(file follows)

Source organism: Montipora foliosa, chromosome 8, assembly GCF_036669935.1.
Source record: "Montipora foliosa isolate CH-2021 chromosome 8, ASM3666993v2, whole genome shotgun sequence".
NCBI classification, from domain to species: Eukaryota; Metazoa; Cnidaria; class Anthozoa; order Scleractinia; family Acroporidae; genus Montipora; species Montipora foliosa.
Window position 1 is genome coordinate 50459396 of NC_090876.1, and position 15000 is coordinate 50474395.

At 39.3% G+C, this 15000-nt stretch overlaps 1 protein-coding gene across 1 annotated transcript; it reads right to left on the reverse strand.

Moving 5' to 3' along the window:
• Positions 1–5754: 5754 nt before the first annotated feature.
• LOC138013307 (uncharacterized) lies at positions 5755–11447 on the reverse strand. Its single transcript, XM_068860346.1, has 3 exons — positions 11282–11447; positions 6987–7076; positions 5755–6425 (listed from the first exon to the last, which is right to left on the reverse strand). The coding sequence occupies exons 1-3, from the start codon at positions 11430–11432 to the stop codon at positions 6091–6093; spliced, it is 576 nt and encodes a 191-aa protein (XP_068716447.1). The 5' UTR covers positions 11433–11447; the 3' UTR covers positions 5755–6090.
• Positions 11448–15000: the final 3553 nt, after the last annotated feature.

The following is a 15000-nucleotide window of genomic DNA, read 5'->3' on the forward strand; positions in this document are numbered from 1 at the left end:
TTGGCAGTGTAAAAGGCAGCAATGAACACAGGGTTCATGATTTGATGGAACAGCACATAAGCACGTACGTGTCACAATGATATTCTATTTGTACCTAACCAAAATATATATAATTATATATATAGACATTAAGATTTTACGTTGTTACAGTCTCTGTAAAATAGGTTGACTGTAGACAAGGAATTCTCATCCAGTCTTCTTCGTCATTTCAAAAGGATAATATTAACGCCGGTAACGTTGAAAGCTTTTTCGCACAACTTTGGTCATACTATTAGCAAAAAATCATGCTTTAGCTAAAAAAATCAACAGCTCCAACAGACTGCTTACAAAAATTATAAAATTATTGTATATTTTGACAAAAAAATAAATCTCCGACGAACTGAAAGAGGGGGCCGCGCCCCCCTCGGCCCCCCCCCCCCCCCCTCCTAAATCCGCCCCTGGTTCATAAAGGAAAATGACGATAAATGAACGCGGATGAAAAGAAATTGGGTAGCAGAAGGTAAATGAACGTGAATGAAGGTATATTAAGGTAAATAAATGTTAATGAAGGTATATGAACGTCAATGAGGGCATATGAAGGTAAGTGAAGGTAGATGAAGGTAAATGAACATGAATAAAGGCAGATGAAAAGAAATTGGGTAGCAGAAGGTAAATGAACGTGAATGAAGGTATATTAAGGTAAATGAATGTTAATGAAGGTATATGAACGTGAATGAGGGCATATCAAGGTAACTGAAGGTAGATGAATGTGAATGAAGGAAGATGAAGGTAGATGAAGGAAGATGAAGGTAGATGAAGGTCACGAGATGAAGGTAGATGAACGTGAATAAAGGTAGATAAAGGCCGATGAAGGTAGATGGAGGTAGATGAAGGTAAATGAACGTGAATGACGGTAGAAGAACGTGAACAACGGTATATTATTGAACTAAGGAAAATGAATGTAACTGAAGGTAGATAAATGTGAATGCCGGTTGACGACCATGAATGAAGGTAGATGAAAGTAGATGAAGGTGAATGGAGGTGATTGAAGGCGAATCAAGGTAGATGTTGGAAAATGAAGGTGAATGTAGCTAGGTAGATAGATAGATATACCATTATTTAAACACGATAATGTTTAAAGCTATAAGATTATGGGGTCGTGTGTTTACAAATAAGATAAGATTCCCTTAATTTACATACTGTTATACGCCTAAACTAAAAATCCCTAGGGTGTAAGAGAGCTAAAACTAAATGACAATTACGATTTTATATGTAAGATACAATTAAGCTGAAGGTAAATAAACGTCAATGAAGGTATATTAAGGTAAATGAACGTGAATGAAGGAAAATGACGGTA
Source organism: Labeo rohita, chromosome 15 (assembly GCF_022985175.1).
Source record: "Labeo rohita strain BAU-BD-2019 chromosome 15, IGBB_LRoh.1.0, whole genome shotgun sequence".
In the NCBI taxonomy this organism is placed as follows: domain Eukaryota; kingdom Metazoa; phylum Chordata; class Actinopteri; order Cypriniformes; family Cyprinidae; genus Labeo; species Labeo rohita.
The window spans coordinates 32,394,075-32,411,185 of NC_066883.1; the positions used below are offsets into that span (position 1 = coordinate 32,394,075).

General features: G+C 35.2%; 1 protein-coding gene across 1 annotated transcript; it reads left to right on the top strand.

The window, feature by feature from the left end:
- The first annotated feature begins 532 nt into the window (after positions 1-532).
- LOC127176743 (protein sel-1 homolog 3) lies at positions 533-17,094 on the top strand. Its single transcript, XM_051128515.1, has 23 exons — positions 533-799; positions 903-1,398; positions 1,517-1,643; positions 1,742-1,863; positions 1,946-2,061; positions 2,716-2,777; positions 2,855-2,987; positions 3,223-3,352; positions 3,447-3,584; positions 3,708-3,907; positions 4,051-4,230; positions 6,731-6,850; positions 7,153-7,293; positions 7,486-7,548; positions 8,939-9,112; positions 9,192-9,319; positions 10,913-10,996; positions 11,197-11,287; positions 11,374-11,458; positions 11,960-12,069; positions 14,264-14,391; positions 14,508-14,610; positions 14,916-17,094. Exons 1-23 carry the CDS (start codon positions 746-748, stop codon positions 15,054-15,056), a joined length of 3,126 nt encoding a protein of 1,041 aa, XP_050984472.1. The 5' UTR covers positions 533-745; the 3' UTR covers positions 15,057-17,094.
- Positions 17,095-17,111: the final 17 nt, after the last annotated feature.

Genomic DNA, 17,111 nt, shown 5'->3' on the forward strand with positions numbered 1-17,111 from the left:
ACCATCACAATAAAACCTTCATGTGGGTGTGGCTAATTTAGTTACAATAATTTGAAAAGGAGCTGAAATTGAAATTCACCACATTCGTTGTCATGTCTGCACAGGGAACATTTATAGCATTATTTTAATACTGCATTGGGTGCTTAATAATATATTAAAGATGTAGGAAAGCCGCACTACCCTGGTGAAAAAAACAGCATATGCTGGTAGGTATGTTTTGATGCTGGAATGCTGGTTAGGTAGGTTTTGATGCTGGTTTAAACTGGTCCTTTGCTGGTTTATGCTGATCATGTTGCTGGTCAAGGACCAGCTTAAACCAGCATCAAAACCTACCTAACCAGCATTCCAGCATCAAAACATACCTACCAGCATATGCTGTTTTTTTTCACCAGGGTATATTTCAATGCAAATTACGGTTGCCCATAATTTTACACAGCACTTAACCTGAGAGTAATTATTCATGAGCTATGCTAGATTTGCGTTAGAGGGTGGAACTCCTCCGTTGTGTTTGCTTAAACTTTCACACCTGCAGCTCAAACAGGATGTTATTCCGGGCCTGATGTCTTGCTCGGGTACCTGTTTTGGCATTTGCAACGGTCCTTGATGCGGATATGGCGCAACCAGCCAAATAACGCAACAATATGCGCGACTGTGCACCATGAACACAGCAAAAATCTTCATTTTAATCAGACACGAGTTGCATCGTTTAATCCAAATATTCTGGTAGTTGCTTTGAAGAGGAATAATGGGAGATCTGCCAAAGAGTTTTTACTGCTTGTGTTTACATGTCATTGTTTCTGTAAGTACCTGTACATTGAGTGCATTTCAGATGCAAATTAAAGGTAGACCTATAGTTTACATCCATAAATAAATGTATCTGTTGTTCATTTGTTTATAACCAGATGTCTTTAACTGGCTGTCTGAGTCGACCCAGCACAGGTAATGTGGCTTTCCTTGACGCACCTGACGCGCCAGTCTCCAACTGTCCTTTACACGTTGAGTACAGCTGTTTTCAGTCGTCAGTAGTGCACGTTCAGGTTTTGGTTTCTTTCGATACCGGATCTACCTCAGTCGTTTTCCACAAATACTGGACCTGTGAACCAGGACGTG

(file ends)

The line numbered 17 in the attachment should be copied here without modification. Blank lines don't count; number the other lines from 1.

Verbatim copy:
The window, feature by feature from the left end: